Dennis Morrison, Financial Gleaner Columnist
Just as it appeared that financial markets in Europe were stabilising and that economic growth in the United States was accelerating, some negative factors have come to the fore.
Tensions have again returned to European financial markets set off by the hike in Spain's borrowing costs, which is being interpreted as a threat that the eurozone may be forced to undertake a bailout of the region's fourth-largest economy.
Were this to happen, it would require a scale of intervention that would be unprecedented, and hence there are fears that this could lead to an intensification of Europe's debt crisis.
While Europe's debt problems are threatening again, the US economy, which had shown encouraging signs in recent months, turned up a disappointing jobs report for March.
The new jobs figure for the months was only 120,000 - about one-half of the monthly rate for the previous five months. In reaction, stock markets have lost some ground, particularly in the US, where the Dow Jones Index had risen significantly since the start of the year over the psychologically important 13,000 mark.
Recent reports had shown that the American economy registered important gains, with GDP growing faster than was estimated, and with strong monthly job growth since the latter months of 2011.
Consumer spending jumped in February to the fastest rate in seven months, and retail sales registered big gains for the same period.
But there is now some concern that the anticipated pick-up in economic activity may not materialise, repeating a pattern seen in 2010 and 2011.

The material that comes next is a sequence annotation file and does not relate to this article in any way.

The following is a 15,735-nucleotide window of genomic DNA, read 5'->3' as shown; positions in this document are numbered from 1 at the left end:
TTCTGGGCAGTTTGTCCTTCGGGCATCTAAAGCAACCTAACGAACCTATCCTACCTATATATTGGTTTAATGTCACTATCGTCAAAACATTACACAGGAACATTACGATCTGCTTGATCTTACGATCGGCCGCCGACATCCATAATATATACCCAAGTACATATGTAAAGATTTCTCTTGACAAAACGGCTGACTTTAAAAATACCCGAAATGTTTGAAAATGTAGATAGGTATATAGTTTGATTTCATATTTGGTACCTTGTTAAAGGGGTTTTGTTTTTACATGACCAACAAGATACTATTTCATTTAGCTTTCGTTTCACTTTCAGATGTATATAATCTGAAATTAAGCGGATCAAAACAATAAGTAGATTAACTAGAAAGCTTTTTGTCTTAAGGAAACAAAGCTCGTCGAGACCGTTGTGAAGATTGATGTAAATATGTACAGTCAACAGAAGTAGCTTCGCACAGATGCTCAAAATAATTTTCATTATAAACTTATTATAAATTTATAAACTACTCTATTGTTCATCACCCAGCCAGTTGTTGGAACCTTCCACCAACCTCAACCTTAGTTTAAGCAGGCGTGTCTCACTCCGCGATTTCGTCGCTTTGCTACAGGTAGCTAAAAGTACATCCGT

Rising gas prices - at historical highs for this time of year - have also raised concerns among businesses that are worried that should these be sustained, they could be a drag on consumer spending in the coming summer months.
Against this are the findings of a recent survey of business conditions by the US Federal Reserve that suggest that the dip in job growth in March may be only a blip.
According to this survey, there was increased hiring in nearly all regions of the country.
Manufacturing, shipping, information technology, and professional business services, were the areas of biggest job gains in the period from mid-February to early April.
Activity in the manufacturing sector was particularly strong as rising auto sales and demand for machinery and other equipment boosted factory output while hiring in the sector proceeded at an increased pace. Given the positive tone of the Federal Reserve Survey of Business Conditions, it is expected that the central bank will not likely relax monetary policy in the coming period.
The threat of a debt crisis in Europe could dominate economic events and reverberate around global financial markets, as it did in the latter part of 2011.
Investors are expecting that the European Central Bank (ECB) will act to avert such a crisis, and there are indications that the possible method of intervention is already being considered.
Meanwhile, the authorities in Spain are poised to undertake the deepest austerity measures in three decades involving tax increases and cuts in public expenditure.
The effectiveness of this policy mix in dealing with Spain's economic problems is still being disputed.
Earlier rounds of austerity measures have contributed to a contraction in output and skyrocketing unemployment, which is now nearly 24 per cent.
Greece, Ireland and Portugal, which have also implemented economic austerity measures in return for ECB/IMF bailouts, have experienced similar results.